Jump King (PlayStation 4) Review

By Athanasios 05.07.2020

Review for Jump King on PlayStation 4

Jump King is quite the meta 2D platformer. It takes one of the genre's progenitors, namely Super Mario Bros., and keeps just a couple of elements. More specifically, two. You jump around, and the purpose is to save a princess, or "smoking hot babe." Don't come in expecting a typical platformer, however. Nexile's creation actually plays a lot differently, and is mainly aimed at those who enjoy punishment. What about the fun factor, though?

Jump King begins, and the hero is greeted by an old man who claims that there's a smoking hot babe at the top. The valiant knight just got all the necessary incentive to start his journey upwards, and what a journey that will be! Do things correctly, and you'll reach the finishing line in less than 10 minutes, but it's almost impossible to do so, especially in your first couple (or hundred) of tries. The main reason is none other than the way the knight controls. While in any other platformer you would just push X to jump, here you basically propel, or catapult the protagonist.

This needs some getting used to. For starters, there's no indication, visual or otherwise, of how long you need to press the jump button before letting go, thus the most common result of that is the player over/undershooting a leap, usually falling down and losing quite a bit of progress - and that is simply not very enjoyable. On one hand you have a level design that's extremely strict, with no room for failure, and on the other hand you have an annoying control scheme that you need to learn to "feel," with no way to alter your trajectory once thrown up.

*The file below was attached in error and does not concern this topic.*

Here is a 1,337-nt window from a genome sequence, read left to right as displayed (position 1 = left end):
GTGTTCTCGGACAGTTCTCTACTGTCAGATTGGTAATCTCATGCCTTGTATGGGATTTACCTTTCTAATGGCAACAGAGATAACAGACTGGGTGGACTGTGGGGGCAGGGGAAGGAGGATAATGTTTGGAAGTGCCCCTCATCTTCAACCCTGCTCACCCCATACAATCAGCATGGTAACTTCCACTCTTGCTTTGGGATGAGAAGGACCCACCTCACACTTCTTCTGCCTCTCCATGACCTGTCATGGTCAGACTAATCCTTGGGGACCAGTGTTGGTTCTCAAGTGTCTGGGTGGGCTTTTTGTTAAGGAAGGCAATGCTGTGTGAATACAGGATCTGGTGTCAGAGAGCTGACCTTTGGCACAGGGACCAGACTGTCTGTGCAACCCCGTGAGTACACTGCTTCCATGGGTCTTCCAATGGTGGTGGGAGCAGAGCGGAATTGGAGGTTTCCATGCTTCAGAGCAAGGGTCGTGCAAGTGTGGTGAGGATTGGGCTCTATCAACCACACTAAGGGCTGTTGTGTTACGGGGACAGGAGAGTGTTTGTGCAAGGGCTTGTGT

Screenshot for Jump King on PlayStation 4

Weirdly enough, this can be quite entertaining, addictive even, but as you move closer to the top you begin to notice more flaws. One of them is that the whole game is one level. This might sound like nitpicking, but it really hurts the experience, because it makes what is a repetitive game even more repetitive, whereas a campaign divided between a series of - thematically different - levels would probably help in softening the blow. The worst thing in Jump King, however, has to be how it punishes failure.

Missed a platform? Then there's a pretty big chance of falling to a lower part of the map... which occasionally means going back two or three screens... which also means that missing your step there can lead to even more progress lost. Long story short, Jump King will break you, and not in that "I'm being tortured and a like it" way of games like, say, Cuphead. This just isn't fun, and like a great deal of super-challenging indie titles, it strongly feels like a game aimed at [enter name of YouTuber with annoying voice], and the ones who enjoy those kind of videos.

Screenshot for Jump King on PlayStation 4

Cubed3 Rating

Rated 5 out of 10


Difficulty should always work in unison with the fun factor of game, and not overshadow it, which is exactly what happens in Jump King, where trying to "guess" how much power you need to apply to your jumps is combined with a level design that doesn't tolerate failure, with the end result being constant aggravation. The smoking hot babe at the top isn't worth the trouble.




UKIYO Publishing Limited


2D Platformer



C3 Score

Rated $score out of 10  5/10

Reader Score

Rated $score out of 10  0 (0 Votes)

European release date Out now   North America release date Out now   Japan release date Out now   Australian release date Out now   


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